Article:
The United States said on Tuesday it was working with local NGOs in Syria to help victims of the devastating earthquake that also hit Turkey, denying any link with the government in Damascus.
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“In Syria itself, we have humanitarian partners that the United States is funding and who are providing life-saving aid,” US Foreign Minister Antony Blinken told reporters.
“We are determined to provide this assistance in order to help the Syrian people overcome” this ordeal, he said, insisting that “these funds will of course go to the Syrian people, not to the regime” in Damascus.
Earlier, the head of operations for the US Agency for Development Assistance (USAID), Stephen Allen, had assured from Ankara that “all our humanitarian effort is now directed towards northwestern Syria”.
US aid consists of supporting rescue teams and providing shelter and food, Allen added, declining to identify these NGO partners for security reasons.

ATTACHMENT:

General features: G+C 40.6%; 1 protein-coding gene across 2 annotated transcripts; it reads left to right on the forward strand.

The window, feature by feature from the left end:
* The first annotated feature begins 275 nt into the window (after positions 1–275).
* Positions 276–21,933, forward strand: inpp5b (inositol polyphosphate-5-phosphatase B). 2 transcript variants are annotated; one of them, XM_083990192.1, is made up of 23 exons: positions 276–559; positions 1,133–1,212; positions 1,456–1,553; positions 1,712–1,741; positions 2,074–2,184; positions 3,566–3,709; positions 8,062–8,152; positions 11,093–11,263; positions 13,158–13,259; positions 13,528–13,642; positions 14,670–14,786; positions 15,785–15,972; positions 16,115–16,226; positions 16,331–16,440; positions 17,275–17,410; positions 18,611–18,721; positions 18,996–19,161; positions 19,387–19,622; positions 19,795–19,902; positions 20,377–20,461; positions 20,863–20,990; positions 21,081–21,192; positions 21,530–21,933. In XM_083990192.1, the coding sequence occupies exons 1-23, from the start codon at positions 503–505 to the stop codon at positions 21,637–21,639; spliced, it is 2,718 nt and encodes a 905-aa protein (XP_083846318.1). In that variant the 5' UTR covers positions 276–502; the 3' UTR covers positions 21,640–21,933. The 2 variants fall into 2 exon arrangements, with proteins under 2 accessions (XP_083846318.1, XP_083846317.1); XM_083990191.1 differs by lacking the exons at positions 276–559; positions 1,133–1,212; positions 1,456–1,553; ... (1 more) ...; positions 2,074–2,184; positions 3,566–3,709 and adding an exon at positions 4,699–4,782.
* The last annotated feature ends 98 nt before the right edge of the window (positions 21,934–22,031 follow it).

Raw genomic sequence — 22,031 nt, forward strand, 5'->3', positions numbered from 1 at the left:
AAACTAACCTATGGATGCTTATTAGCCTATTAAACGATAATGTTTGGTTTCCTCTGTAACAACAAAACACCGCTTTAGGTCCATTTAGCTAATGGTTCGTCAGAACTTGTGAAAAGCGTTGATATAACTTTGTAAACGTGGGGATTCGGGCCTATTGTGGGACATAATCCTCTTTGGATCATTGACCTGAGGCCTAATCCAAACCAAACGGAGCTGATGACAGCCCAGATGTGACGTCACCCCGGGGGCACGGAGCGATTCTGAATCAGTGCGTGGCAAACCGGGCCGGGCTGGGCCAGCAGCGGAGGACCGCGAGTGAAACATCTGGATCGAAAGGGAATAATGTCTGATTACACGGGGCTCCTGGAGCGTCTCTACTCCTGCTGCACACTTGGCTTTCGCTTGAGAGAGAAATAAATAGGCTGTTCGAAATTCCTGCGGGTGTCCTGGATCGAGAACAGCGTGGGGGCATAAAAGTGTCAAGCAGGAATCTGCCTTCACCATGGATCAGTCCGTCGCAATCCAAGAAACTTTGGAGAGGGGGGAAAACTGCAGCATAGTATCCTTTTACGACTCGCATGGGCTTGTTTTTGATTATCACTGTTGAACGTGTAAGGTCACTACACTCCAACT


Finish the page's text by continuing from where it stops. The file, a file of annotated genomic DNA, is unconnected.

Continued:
He further noted that most of the destruction in Syria was in areas not controlled by President Bashar al-Assad, in a country scarred by twelve years of war.
The United States does not recognize the Damascus government and refuses any normalization or direct reconstruction aid.
In addition, the United States is sending two rescue teams to Turkey. They are expected to arrive Wednesday morning and will head for the town of Adiyaman where search efforts have so far been limited, Allen said.
The teams, which will arrive on two C-130 transport planes, include 158 people, 12 dogs and some 77 tons of specialized equipment, he said.
“What we’re focused on right now in Turkey is deploying these teams and saving lives, to put it bluntly,” Allen told reporters.
“If they need additional assistance for populations that are homeless or need immediate help, we are certainly ready to provide it,” he added.
The earthquake that struck Turkey and Syria killed more than 7,800 people, according to a latest provisional report.
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